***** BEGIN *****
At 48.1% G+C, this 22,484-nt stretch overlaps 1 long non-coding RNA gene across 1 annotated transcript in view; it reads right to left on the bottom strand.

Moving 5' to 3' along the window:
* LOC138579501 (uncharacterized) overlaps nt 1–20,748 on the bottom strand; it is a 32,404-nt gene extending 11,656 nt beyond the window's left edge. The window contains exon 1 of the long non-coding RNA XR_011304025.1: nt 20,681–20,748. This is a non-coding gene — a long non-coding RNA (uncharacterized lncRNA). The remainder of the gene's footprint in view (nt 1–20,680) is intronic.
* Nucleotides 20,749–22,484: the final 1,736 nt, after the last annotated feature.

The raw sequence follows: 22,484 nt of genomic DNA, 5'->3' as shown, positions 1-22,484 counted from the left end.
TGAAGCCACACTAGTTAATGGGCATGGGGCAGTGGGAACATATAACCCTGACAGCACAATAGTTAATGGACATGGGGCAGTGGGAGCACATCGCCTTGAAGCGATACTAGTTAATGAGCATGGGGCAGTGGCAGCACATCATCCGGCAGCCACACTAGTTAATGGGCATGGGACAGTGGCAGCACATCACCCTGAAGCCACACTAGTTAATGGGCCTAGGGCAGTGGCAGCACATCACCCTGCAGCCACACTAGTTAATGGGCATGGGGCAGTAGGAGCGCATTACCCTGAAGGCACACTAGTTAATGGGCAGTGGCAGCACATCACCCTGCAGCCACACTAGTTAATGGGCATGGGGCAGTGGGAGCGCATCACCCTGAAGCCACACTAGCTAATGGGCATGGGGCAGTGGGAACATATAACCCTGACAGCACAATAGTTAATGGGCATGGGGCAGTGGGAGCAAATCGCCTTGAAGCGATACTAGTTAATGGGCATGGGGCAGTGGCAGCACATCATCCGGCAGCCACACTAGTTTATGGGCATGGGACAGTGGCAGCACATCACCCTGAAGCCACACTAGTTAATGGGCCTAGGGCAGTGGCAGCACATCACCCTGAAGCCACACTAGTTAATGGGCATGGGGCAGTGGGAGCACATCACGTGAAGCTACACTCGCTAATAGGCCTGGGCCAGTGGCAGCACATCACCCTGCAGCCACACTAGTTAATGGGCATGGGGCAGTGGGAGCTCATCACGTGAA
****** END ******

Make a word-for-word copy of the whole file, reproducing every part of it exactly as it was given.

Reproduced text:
At 48.1% G+C, this 22,484-nt stretch overlaps 1 long non-coding RNA gene across 1 annotated transcript in view; it reads right to left on the bottom strand.

Moving 5' to 3' along the window:
* LOC138579501 (uncharacterized) overlaps nt 1–20,748 on the bottom strand; it is a 32,404-nt gene extending 11,656 nt beyond the window's left edge. The window contains exon 1 of the long non-coding RNA XR_011304025.1: nt 20,681–20,748. This is a non-coding gene — a long non-coding RNA (uncharacterized lncRNA). The remainder of the gene's footprint in view (nt 1–20,680) is intronic.
* Nucleotides 20,749–22,484: the final 1,736 nt, after the last annotated feature.

The raw sequence follows: 22,484 nt of genomic DNA, 5'->3' as shown, positions 1-22,484 counted from the left end.
TGAAGCCACACTAGTTAATGGGCATGGGGCAGTGGGAACATATAACCCTGACAGCACAATAGTTAATGGACATGGGGCAGTGGGAGCACATCGCCTTGAAGCGATACTAGTTAATGAGCATGGGGCAGTGGCAGCACATCATCCGGCAGCCACACTAGTTAATGGGCATGGGACAGTGGCAGCACATCACCCTGAAGCCACACTAGTTAATGGGCCTAGGGCAGTGGCAGCACATCACCCTGCAGCCACACTAGTTAATGGGCATGGGGCAGTAGGAGCGCATTACCCTGAAGGCACACTAGTTAATGGGCAGTGGCAGCACATCACCCTGCAGCCACACTAGTTAATGGGCATGGGGCAGTGGGAGCGCATCACCCTGAAGCCACACTAGCTAATGGGCATGGGGCAGTGGGAACATATAACCCTGACAGCACAATAGTTAATGGGCATGGGGCAGTGGGAGCAAATCGCCTTGAAGCGATACTAGTTAATGGGCATGGGGCAGTGGCAGCACATCATCCGGCAGCCACACTAGTTTATGGGCATGGGACAGTGGCAGCACATCACCCTGAAGCCACACTAGTTAATGGGCCTAGGGCAGTGGCAGCACATCACCCTGAAGCCACACTAGTTAATGGGCATGGGGCAGTGGGAGCACATCACGTGAAGCTACACTCGCTAATAGGCCTGGGCCAGTGGCAGCACATCACCCTGCAGCCACACTAGTTAATGGGCATGGGGCAGTGGGAGCTCATCACGTGAA